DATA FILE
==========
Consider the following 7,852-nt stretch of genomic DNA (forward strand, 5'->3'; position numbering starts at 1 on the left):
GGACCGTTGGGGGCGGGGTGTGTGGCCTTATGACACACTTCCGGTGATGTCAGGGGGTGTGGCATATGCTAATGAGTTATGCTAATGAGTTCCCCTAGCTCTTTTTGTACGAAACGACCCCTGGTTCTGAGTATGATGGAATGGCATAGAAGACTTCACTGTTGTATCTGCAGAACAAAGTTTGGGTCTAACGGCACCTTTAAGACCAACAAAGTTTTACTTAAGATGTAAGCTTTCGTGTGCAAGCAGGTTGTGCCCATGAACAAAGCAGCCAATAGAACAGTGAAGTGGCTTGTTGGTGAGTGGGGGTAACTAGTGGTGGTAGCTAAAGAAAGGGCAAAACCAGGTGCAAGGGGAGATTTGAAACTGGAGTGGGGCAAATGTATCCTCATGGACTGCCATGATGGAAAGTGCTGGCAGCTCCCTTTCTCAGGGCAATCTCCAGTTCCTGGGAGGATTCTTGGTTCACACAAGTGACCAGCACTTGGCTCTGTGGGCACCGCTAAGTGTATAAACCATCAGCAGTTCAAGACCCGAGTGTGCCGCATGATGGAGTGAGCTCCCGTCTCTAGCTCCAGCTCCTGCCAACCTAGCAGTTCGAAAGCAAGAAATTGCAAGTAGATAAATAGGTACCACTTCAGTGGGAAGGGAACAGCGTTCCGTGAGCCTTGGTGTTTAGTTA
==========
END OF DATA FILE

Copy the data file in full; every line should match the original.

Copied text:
Consider the following 7,852-nt stretch of genomic DNA (forward strand, 5'->3'; position numbering starts at 1 on the left):
GGACCGTTGGGGGCGGGGTGTGTGGCCTTATGACACACTTCCGGTGATGTCAGGGGGTGTGGCATATGCTAATGAGTTATGCTAATGAGTTCCCCTAGCTCTTTTTGTACGAAACGACCCCTGGTTCTGAGTATGATGGAATGGCATAGAAGACTTCACTGTTGTATCTGCAGAACAAAGTTTGGGTCTAACGGCACCTTTAAGACCAACAAAGTTTTACTTAAGATGTAAGCTTTCGTGTGCAAGCAGGTTGTGCCCATGAACAAAGCAGCCAATAGAACAGTGAAGTGGCTTGTTGGTGAGTGGGGGTAACTAGTGGTGGTAGCTAAAGAAAGGGCAAAACCAGGTGCAAGGGGAGATTTGAAACTGGAGTGGGGCAAATGTATCCTCATGGACTGCCATGATGGAAAGTGCTGGCAGCTCCCTTTCTCAGGGCAATCTCCAGTTCCTGGGAGGATTCTTGGTTCACACAAGTGACCAGCACTTGGCTCTGTGGGCACCGCTAAGTGTATAAACCATCAGCAGTTCAAGACCCGAGTGTGCCGCATGATGGAGTGAGCTCCCGTCTCTAGCTCCAGCTCCTGCCAACCTAGCAGTTCGAAAGCAAGAAATTGCAAGTAGATAAATAGGTACCACTTCAGTGGGAAGGGAACAGCGTTCCGTGAGCCTTGGTGTTTAGTTA